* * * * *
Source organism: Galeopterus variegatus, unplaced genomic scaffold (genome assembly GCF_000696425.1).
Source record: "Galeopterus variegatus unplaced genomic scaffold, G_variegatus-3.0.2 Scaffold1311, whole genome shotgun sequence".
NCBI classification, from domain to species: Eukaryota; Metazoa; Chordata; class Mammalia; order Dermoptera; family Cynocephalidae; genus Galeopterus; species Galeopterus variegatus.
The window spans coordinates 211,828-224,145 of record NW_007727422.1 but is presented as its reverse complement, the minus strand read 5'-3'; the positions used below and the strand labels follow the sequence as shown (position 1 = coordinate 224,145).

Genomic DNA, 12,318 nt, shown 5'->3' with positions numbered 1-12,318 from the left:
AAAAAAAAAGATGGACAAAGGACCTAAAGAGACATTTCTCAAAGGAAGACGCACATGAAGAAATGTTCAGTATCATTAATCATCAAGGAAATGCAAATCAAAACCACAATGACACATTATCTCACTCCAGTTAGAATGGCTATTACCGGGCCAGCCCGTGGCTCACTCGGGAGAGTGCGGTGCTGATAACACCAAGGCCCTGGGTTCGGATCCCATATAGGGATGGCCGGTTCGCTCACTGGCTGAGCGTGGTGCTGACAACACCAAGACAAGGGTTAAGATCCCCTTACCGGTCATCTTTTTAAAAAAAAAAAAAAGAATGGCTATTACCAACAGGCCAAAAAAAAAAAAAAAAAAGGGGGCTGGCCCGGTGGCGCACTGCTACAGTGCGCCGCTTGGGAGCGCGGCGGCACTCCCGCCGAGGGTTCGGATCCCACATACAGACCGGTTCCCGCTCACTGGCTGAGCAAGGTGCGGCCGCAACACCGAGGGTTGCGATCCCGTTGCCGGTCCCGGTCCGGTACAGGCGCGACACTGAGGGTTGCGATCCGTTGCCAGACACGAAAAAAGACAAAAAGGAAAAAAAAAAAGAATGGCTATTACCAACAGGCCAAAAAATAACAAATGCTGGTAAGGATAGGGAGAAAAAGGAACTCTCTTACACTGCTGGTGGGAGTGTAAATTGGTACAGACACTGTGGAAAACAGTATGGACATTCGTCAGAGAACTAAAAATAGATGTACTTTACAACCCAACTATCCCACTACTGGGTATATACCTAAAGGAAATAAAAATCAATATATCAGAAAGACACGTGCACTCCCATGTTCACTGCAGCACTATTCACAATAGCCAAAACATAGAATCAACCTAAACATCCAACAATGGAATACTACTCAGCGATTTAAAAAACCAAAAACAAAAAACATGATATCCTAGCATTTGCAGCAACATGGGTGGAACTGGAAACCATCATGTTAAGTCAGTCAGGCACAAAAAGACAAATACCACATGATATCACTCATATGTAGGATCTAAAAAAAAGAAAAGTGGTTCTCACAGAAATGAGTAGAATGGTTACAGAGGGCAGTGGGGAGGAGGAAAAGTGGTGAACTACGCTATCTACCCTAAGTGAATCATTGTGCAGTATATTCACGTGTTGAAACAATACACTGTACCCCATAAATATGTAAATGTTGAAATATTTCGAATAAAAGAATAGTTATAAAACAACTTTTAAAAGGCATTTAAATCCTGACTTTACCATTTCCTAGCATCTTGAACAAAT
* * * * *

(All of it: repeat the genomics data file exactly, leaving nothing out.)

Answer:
Source organism: Galeopterus variegatus, unplaced genomic scaffold (genome assembly GCF_000696425.1).
Source record: "Galeopterus variegatus unplaced genomic scaffold, G_variegatus-3.0.2 Scaffold1311, whole genome shotgun sequence".
NCBI classification, from domain to species: Eukaryota; Metazoa; Chordata; class Mammalia; order Dermoptera; family Cynocephalidae; genus Galeopterus; species Galeopterus variegatus.
The window spans coordinates 211,828-224,145 of record NW_007727422.1 but is presented as its reverse complement, the minus strand read 5'-3'; the positions used below and the strand labels follow the sequence as shown (position 1 = coordinate 224,145).

Genomic DNA, 12,318 nt, shown 5'->3' with positions numbered 1-12,318 from the left:
AAAAAAAAAGATGGACAAAGGACCTAAAGAGACATTTCTCAAAGGAAGACGCACATGAAGAAATGTTCAGTATCATTAATCATCAAGGAAATGCAAATCAAAACCACAATGACACATTATCTCACTCCAGTTAGAATGGCTATTACCGGGCCAGCCCGTGGCTCACTCGGGAGAGTGCGGTGCTGATAACACCAAGGCCCTGGGTTCGGATCCCATATAGGGATGGCCGGTTCGCTCACTGGCTGAGCGTGGTGCTGACAACACCAAGACAAGGGTTAAGATCCCCTTACCGGTCATCTTTTTAAAAAAAAAAAAAAGAATGGCTATTACCAACAGGCCAAAAAAAAAAAAAAAAAAGGGGGCTGGCCCGGTGGCGCACTGCTACAGTGCGCCGCTTGGGAGCGCGGCGGCACTCCCGCCGAGGGTTCGGATCCCACATACAGACCGGTTCCCGCTCACTGGCTGAGCAAGGTGCGGCCGCAACACCGAGGGTTGCGATCCCGTTGCCGGTCCCGGTCCGGTACAGGCGCGACACTGAGGGTTGCGATCCGTTGCCAGACACGAAAAAAGACAAAAAGGAAAAAAAAAAAGAATGGCTATTACCAACAGGCCAAAAAATAACAAATGCTGGTAAGGATAGGGAGAAAAAGGAACTCTCTTACACTGCTGGTGGGAGTGTAAATTGGTACAGACACTGTGGAAAACAGTATGGACATTCGTCAGAGAACTAAAAATAGATGTACTTTACAACCCAACTATCCCACTACTGGGTATATACCTAAAGGAAATAAAAATCAATATATCAGAAAGACACGTGCACTCCCATGTTCACTGCAGCACTATTCACAATAGCCAAAACATAGAATCAACCTAAACATCCAACAATGGAATACTACTCAGCGATTTAAAAAACCAAAAACAAAAAACATGATATCCTAGCATTTGCAGCAACATGGGTGGAACTGGAAACCATCATGTTAAGTCAGTCAGGCACAAAAAGACAAATACCACATGATATCACTCATATGTAGGATCTAAAAAAAAGAAAAGTGGTTCTCACAGAAATGAGTAGAATGGTTACAGAGGGCAGTGGGGAGGAGGAAAAGTGGTGAACTACGCTATCTACCCTAAGTGAATCATTGTGCAGTATATTCACGTGTTGAAACAATACACTGTACCCCATAAATATGTAAATGTTGAAATATTTCGAATAAAAGAATAGTTATAAAACAACTTTTAAAAGGCATTTAAATCCTGACTTTACCATTTCCTAGCATCTTGAACAAAT